Sunday, August 23, 2015

Blood Brothers: Pepper Adams and Bob Wilber



© Gary Carner. Copyright Protected. All rights reserved.


My  apologies to any readers who expected a post yesterday and were disappointed not to see it. For more than a year I've dutifully posted every Saturday. This weekend, however, I needed a slight reprieve. Better to supply something of value than rotely produce drivel just for the sake of a deadline?

I was very pleased this past week to hear from Pug Horton, Bob Wilber's wife. Here's what she wrote:

"Sorry to have taken so long to get back to you--we have been on the road. Are you in NY? We will be coming to NY Sept 26th. Hopefully seeing Mike [Steinman] around that time too. Let me know how we can get together & Bob would love to talk about his relationship with Pepper. He talks about the time in Rochester quite a lot…He hated it except for the time he spent with him!!!"

My reply:

"Thanks so much for your email. I left NYC in 2004 and currently live in Atlanta. I'd be thrilled to speak with Bob again, either by phone or Skype, at that time. I'm heading out of town on Sept. 27th to celebrate my 30th anniversary, back on the 30th, but I'm sure I can grab an hour if those days are best for him. Just let me know. 

Did you see my blog post?: 

Thanks,
Gary Carner



In 1987 I interviewed Bob Wilber about Pepper Adams. It's the only time we ever spoke. There's much I'd still like to ask him about his brief time in Rochester and about his subsequent work with Pepper. As I've written, I believe that Wilber was the single most important influence on Pepper as a young player. I only came to that conclusion by virtue of my research this summer into Pepper's early life. I've had a chance to listen to many hours of interview I conducted in the late 1980s with some of the musicians who were on the Rochester scene in the mid-1940s and knew Pepper--most importantly Raymond Murphy, John Huggler, Everett Gates, Skippy Williams, Ralph Dickinson, and, of course, Bob Wilber. I'd like to ask Wilber if he remembers any specific advice he gave Pepper, such as exercises, fingerings, pieces to play, or any kind of technical advice on getting around the horn. Besides that, anything new he can tell me about Pepper as a 14- to 16-year-old would be fascinating! Wilber, much like Raymond Murphy and John Huggler, was almost three years older than Pepper. In a way, all three of them functioned as Pepper's big brothers and, to some degree, as a prosthetic family after the death of Pepper's father in 1940, when Pepper was nine. I'd like to ask Wilber about that too, or at least his perception of Pepper's sense of loneliness.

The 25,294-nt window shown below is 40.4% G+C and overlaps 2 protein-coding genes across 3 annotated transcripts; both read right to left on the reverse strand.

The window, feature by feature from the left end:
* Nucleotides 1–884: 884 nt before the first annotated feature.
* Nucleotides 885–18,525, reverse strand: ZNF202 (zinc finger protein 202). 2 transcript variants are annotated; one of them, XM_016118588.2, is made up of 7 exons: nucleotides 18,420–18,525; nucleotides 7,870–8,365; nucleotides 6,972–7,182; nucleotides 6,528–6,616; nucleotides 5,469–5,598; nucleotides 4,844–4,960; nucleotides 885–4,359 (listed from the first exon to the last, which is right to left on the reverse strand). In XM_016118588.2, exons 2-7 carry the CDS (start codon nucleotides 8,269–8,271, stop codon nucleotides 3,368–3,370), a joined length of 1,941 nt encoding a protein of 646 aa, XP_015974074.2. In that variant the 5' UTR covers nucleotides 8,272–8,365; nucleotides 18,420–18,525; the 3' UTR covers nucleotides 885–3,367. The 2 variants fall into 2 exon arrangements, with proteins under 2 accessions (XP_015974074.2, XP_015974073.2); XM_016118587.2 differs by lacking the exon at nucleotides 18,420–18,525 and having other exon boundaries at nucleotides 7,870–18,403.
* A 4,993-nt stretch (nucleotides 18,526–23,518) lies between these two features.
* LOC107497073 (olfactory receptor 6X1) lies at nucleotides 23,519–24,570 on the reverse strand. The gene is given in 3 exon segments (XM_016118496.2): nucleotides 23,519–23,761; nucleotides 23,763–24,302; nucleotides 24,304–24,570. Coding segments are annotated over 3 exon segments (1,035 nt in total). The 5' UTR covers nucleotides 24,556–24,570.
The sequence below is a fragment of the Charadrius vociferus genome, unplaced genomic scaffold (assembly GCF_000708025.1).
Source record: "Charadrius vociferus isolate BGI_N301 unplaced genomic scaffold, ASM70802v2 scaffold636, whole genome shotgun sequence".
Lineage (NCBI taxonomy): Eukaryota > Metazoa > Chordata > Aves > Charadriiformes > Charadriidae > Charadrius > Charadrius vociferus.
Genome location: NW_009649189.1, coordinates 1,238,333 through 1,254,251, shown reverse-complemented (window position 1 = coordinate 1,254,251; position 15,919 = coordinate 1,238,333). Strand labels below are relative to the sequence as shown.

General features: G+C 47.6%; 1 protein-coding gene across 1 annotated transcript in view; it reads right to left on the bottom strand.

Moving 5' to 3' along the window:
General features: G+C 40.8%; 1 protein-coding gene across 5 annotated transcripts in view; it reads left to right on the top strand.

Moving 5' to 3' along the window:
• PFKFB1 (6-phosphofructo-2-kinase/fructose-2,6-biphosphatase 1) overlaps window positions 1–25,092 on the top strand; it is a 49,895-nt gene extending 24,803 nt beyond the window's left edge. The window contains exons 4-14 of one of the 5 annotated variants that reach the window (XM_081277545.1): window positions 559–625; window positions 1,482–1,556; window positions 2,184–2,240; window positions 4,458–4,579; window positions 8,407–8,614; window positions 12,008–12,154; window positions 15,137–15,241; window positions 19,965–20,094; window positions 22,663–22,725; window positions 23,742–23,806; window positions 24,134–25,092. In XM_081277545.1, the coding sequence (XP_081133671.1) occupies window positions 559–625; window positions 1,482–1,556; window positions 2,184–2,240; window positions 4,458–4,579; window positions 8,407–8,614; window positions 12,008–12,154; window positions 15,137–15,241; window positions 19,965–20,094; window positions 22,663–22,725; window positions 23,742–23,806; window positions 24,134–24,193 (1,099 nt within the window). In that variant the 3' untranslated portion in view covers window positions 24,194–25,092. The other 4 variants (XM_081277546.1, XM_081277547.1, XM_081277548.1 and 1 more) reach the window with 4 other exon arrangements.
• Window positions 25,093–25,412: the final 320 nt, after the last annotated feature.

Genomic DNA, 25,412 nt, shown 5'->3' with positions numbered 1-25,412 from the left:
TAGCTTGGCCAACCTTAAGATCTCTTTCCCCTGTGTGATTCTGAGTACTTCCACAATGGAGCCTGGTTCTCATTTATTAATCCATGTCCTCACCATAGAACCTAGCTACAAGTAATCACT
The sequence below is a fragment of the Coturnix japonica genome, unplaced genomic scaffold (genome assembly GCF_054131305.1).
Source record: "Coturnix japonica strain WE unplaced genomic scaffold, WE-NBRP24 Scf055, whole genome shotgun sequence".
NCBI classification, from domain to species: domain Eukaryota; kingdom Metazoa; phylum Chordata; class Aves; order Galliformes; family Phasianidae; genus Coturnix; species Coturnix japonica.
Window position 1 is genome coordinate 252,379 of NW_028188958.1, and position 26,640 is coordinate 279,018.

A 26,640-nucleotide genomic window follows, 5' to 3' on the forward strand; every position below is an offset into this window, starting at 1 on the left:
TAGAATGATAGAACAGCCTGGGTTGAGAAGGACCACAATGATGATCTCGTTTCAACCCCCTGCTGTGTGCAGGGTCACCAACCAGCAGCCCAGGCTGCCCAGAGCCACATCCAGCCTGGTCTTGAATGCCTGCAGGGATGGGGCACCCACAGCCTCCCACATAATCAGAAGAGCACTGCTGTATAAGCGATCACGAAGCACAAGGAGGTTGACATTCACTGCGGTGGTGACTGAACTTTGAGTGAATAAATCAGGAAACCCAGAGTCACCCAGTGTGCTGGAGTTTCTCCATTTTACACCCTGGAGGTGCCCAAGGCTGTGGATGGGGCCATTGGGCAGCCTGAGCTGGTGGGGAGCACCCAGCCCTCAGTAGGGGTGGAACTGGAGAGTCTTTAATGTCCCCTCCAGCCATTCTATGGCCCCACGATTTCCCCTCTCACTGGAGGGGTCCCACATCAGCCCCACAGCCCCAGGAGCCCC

Regarding Bob Wilber and the very strong bond that he and Pepper established in those formative early days, it's not surprising how their paths continued to cross as both became in-demand professionals. I've already written how the two of them spent a good amount of time together during Wilber's one semester at the Eastman School in the Fall of 1945. Here's a summary of their very early experience, from pepperadams.com:


1945
cAug: New York: Adams and his mother travel to New York and meet Bob Wilber at a Max Kaminsky gig at the Pied Piper in Greenwich Village. The Pied Piper was later renamed the Cafe Bohemia.

Sept: Rochester NY: Adams begins 10th Grade at John Marshall High School and plays in the school band throughout the year. See http://instagram.com/p/tyuB3PJntF/?modal=true. On Saturday afternoons, Adams, John Huggler and Bob Wilber have sessions at Bob Wilber's apartment, playing along with jazz records. See cJuly 1944. (Wilber was attending Eastman, but only that Fall semester.) Wilber goes to Adams' place to play along with jazz records and have dinner. Wilber also visits with Adams and Huggler at Raymond Murphy's house.

Oct: Rochester NY: Adams in 10th Grade. On Saturday afternoons, Adams, John Huggler and Bob Wilber have sessions at Bob Wilber's apartment, playing along with jazz records. See cJuly 1944. (Wilber was attending Eastman, but only that Fall semester.) Wilber goes to Adams' place to play along with jazz records and have dinner. Wilber also visits with Adams and Huggler at Raymond Murphy's house.